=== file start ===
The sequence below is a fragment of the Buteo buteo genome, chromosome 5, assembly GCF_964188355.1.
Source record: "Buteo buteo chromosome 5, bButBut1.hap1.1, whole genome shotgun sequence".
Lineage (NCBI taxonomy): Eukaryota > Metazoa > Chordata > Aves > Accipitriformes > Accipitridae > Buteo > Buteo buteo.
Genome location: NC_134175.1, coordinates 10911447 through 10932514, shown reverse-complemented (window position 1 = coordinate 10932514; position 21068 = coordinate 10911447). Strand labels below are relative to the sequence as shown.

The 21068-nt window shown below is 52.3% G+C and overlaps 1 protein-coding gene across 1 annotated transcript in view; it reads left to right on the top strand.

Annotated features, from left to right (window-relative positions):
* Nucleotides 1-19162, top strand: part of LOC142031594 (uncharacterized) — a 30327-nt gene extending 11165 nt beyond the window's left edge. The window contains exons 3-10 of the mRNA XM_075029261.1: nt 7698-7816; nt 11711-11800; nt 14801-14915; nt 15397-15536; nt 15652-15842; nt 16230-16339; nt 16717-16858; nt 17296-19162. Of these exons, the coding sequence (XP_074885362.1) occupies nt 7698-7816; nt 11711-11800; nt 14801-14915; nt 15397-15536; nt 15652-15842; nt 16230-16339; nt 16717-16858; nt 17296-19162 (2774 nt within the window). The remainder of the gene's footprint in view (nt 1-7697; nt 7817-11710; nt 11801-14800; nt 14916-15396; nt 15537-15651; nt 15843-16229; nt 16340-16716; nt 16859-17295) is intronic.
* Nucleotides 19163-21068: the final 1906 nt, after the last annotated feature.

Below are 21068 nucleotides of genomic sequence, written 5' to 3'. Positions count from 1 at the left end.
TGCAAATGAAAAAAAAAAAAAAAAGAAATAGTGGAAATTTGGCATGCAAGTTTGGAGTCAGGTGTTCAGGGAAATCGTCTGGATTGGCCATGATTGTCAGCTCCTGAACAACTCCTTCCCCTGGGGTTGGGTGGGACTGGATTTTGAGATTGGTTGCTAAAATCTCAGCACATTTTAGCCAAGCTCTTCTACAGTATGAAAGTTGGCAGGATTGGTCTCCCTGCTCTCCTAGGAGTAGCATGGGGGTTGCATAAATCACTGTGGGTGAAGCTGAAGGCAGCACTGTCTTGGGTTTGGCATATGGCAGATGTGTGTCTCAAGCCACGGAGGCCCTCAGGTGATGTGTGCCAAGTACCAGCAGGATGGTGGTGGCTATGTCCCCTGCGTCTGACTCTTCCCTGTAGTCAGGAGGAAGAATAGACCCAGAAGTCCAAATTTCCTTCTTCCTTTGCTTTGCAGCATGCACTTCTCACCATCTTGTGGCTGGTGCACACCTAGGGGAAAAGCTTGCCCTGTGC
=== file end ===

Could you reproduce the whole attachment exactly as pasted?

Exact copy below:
The sequence below is a fragment of the Buteo buteo genome, chromosome 5, assembly GCF_964188355.1.
Source record: "Buteo buteo chromosome 5, bButBut1.hap1.1, whole genome shotgun sequence".
Lineage (NCBI taxonomy): Eukaryota > Metazoa > Chordata > Aves > Accipitriformes > Accipitridae > Buteo > Buteo buteo.
Genome location: NC_134175.1, coordinates 10911447 through 10932514, shown reverse-complemented (window position 1 = coordinate 10932514; position 21068 = coordinate 10911447). Strand labels below are relative to the sequence as shown.

The 21068-nt window shown below is 52.3% G+C and overlaps 1 protein-coding gene across 1 annotated transcript in view; it reads left to right on the top strand.

Annotated features, from left to right (window-relative positions):
* Nucleotides 1-19162, top strand: part of LOC142031594 (uncharacterized) — a 30327-nt gene extending 11165 nt beyond the window's left edge. The window contains exons 3-10 of the mRNA XM_075029261.1: nt 7698-7816; nt 11711-11800; nt 14801-14915; nt 15397-15536; nt 15652-15842; nt 16230-16339; nt 16717-16858; nt 17296-19162. Of these exons, the coding sequence (XP_074885362.1) occupies nt 7698-7816; nt 11711-11800; nt 14801-14915; nt 15397-15536; nt 15652-15842; nt 16230-16339; nt 16717-16858; nt 17296-19162 (2774 nt within the window). The remainder of the gene's footprint in view (nt 1-7697; nt 7817-11710; nt 11801-14800; nt 14916-15396; nt 15537-15651; nt 15843-16229; nt 16340-16716; nt 16859-17295) is intronic.
* Nucleotides 19163-21068: the final 1906 nt, after the last annotated feature.

Below are 21068 nucleotides of genomic sequence, written 5' to 3'. Positions count from 1 at the left end.
TGCAAATGAAAAAAAAAAAAAAAAGAAATAGTGGAAATTTGGCATGCAAGTTTGGAGTCAGGTGTTCAGGGAAATCGTCTGGATTGGCCATGATTGTCAGCTCCTGAACAACTCCTTCCCCTGGGGTTGGGTGGGACTGGATTTTGAGATTGGTTGCTAAAATCTCAGCACATTTTAGCCAAGCTCTTCTACAGTATGAAAGTTGGCAGGATTGGTCTCCCTGCTCTCCTAGGAGTAGCATGGGGGTTGCATAAATCACTGTGGGTGAAGCTGAAGGCAGCACTGTCTTGGGTTTGGCATATGGCAGATGTGTGTCTCAAGCCACGGAGGCCCTCAGGTGATGTGTGCCAAGTACCAGCAGGATGGTGGTGGCTATGTCCCCTGCGTCTGACTCTTCCCTGTAGTCAGGAGGAAGAATAGACCCAGAAGTCCAAATTTCCTTCTTCCTTTGCTTTGCAGCATGCACTTCTCACCATCTTGTGGCTGGTGCACACCTAGGGGAAAAGCTTGCCCTGTGC